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Dr Pannaghiotis Bazos (Photograph: IMAGINA dental 2017)
0 Comments Apr 18, 2017 | News Europe

IMAGINA Dental still the fair for digital dentistry

Post a comment by Nathalie Schüller, DTI

MONACO: The sixth annual IMAGINA Dental congress, which concluded on Saturday, provided three informative days of lectures and workshops at the Grimaldi Forum. More than 500 visitors from 30 countries attended the event, and their positive feedback reinforced IMAGINA’S position as the leading congress for digital and aesthetic technology in dentistry.

IMAGINA Dental is an important venue for dentists to obtain the necessary knowledge and advance their dental skills. It still offers a unique opportunity for participants to interact with world-class clinicians and academics.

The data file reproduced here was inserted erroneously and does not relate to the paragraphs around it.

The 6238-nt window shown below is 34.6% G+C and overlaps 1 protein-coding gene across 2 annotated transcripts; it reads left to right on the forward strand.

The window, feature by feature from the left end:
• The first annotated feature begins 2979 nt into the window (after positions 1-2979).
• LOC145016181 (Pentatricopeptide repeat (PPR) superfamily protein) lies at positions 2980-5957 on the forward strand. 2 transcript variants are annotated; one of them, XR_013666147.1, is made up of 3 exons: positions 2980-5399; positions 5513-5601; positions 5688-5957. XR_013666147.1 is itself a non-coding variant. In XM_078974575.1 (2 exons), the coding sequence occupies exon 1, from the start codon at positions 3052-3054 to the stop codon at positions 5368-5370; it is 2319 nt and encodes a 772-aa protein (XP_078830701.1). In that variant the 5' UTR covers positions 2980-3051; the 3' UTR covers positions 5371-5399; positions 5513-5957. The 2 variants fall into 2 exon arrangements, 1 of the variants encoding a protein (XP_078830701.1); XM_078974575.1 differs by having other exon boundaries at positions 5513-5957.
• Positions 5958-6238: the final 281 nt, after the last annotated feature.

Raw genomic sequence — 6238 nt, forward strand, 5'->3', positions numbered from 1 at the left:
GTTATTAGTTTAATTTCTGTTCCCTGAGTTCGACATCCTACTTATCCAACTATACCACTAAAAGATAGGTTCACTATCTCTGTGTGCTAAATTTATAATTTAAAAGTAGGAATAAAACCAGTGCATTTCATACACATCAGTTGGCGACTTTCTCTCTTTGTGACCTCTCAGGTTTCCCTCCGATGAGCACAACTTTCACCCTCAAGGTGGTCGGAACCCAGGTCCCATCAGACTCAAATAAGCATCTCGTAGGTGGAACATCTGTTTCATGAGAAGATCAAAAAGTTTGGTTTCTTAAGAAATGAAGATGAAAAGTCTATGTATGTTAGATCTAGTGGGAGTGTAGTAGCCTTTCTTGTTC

The presentations on implantology and 3-D planning on the first day of IMAGINA Dental were followed by papers addressing CAD/CAM dentistry on Friday. The guest of honour for the day was Dr Paulo Kano, a dentist and dental technician from Brazil, and he spoke about the importance of natural morphology in a presentation titled “Tips and tricks to enhance the oral rehabilitation: Morphology and occlusion in ceramics”. According to him, it is vital to combine human skill with technology in treating patients. The conventional approach to treatment is about symmetry and geometry, about the art of observation. He went on to explain that it is now possible to perform a total rehabilitation using only digital technology, once the morphology has been captured by the software, thereby reducing the possibility of error. “Digital technology has made treatments easier and it keeps getting better,” Kano said.